But remember to exit out the correct side of the swoopy Rotterdam Centraal train station.

If you go out the front, that takes you toward the port and most of the shopping areas. Go out the rear, and that takes you into the more residential Blijdorp district, where the aquarium and zoo and other attractions are, along with low-key residential areas. The excitement is along the water.

3 – Carl Sandburg would have loved Rotterdam.

This is one of the last cities in affluent Western Europe where people get their hands dirty. Well, kind of. The Port of Rotterdam is the largest in Europe, and just about everything you buy comes through here from a thousan ports in Europe, Asia, South America and the United States; from your bottle of Jack Daniels to your Toyota (made for the moment in the UK). Along with shipping goes manufacturing, and there’s everything from fuel and auto-related operations to robotics.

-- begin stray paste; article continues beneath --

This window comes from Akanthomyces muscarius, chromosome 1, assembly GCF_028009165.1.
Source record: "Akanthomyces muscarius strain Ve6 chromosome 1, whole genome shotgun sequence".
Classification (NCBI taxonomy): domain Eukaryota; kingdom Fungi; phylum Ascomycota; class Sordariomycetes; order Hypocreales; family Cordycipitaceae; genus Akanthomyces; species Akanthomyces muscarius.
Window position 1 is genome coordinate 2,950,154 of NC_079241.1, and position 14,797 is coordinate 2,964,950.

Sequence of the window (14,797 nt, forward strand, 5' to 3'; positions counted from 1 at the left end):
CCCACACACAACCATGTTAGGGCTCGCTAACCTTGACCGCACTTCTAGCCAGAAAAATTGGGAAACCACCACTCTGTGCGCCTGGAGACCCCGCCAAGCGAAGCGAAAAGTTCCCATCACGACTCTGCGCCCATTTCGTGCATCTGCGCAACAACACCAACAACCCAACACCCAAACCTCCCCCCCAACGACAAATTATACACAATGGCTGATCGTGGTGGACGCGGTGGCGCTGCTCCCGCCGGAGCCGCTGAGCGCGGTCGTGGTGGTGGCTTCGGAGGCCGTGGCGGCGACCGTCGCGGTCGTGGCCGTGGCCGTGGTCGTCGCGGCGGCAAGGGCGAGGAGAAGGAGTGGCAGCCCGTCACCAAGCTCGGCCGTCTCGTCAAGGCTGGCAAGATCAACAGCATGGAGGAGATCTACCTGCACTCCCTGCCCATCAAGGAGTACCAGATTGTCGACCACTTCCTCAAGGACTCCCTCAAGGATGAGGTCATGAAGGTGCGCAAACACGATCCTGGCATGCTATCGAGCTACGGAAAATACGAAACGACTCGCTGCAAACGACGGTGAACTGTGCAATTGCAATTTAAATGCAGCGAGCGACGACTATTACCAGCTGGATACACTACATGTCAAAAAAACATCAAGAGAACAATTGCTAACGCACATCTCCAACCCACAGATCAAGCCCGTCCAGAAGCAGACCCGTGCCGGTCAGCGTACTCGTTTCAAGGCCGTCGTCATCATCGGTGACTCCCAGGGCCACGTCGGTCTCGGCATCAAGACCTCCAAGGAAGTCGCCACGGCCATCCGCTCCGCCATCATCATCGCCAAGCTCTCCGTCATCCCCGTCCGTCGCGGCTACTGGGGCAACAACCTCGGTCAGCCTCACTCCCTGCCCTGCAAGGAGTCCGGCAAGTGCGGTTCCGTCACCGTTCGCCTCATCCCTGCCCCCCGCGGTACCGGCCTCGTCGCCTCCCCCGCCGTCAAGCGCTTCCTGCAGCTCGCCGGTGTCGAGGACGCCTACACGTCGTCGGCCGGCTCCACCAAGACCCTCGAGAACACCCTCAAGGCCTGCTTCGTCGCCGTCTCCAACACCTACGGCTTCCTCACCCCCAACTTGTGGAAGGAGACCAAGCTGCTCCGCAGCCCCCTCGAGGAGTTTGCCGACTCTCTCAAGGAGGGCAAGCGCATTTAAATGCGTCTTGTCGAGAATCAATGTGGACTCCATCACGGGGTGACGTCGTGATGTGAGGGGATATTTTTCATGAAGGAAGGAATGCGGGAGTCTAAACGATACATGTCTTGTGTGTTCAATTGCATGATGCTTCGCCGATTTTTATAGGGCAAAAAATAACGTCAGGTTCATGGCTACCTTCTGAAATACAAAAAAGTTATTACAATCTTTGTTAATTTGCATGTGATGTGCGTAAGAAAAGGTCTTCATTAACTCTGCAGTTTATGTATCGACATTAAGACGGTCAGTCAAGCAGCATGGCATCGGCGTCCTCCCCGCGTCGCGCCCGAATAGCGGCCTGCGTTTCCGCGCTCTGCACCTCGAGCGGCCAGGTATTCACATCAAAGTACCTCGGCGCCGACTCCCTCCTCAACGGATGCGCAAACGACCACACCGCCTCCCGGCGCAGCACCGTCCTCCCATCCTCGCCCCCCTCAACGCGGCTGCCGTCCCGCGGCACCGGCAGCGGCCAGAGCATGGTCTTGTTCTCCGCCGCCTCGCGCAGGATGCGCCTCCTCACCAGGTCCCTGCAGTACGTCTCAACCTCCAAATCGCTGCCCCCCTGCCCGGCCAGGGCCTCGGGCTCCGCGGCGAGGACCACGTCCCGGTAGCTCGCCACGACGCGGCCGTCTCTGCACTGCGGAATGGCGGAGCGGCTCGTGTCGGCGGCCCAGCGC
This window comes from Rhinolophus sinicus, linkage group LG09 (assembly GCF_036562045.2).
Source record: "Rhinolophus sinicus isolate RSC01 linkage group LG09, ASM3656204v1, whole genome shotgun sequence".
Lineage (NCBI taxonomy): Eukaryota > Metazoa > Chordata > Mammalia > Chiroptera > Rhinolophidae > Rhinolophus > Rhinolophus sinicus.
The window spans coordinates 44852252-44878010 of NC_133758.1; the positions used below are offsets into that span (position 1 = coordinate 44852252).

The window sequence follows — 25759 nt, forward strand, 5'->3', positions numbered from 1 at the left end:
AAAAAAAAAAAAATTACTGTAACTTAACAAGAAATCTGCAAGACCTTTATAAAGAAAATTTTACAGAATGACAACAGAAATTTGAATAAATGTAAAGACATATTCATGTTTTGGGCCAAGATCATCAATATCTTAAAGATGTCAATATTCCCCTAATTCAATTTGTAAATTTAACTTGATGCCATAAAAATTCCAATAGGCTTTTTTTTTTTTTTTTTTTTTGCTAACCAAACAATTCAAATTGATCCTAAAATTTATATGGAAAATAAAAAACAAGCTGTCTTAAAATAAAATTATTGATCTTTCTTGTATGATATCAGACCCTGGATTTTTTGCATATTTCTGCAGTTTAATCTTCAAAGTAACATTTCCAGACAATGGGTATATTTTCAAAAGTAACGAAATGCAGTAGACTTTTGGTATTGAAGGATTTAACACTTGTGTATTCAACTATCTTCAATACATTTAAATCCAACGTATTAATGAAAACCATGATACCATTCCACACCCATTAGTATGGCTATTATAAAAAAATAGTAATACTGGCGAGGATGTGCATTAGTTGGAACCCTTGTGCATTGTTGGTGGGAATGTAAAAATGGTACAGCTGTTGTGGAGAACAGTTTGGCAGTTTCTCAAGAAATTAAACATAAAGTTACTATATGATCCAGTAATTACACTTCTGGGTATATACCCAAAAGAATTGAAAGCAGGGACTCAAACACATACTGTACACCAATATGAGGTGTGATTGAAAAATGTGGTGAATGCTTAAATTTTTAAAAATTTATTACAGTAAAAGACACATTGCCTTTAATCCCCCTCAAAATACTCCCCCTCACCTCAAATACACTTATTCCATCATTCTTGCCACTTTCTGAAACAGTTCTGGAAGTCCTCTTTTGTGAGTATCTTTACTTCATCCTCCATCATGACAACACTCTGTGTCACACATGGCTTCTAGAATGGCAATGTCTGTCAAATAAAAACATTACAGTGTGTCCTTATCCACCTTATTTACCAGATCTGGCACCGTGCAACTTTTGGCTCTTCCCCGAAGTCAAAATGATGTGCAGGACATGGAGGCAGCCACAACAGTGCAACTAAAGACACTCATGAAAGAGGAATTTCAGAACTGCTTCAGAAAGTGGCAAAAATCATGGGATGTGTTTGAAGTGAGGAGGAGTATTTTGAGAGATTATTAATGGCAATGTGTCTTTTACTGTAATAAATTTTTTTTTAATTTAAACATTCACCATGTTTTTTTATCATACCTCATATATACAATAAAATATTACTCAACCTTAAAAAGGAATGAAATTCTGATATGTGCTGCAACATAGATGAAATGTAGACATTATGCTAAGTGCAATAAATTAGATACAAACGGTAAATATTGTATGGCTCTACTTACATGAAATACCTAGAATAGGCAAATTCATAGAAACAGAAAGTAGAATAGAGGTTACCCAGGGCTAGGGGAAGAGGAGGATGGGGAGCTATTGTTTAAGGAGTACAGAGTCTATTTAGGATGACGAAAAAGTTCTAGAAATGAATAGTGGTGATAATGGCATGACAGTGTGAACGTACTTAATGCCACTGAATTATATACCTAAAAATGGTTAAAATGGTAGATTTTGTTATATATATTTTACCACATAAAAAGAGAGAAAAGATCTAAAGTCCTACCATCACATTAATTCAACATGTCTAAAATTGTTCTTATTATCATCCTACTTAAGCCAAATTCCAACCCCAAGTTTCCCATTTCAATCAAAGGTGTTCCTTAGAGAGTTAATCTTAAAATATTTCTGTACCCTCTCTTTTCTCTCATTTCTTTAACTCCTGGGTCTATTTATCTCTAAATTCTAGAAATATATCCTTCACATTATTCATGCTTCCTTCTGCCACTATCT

But this isn’t exactly a city of the Big Shoulders. It’s more like the city of The Big Brains. Most of the port operations are highly automated, and RDM Kantine, the port-side restaurant where we ate last summer, was full of entrepreneurs and suits from nearby PortXL accelerator, not stevedores.

Come here and you understand and appreciate how global trade really works.

4 – Rotterdam is diverse.

There’s an “ethnic town” just east of the train station … not a China Town like Antwerp. Mostly Chinese, but also Japanese and every other ethnicity on the planet. The most common language you hear on the streets is English because everyone is from somewhere else, and English is the only thing they have in common. Also, Erasmus University Rotterdam brings thousands of foreign students to the city. And this is kind of ironic … recently, we talked with dozens of American exchange students in the shopping districts who’d come to Rotterdam to get out of tourist-infested Amsterdam.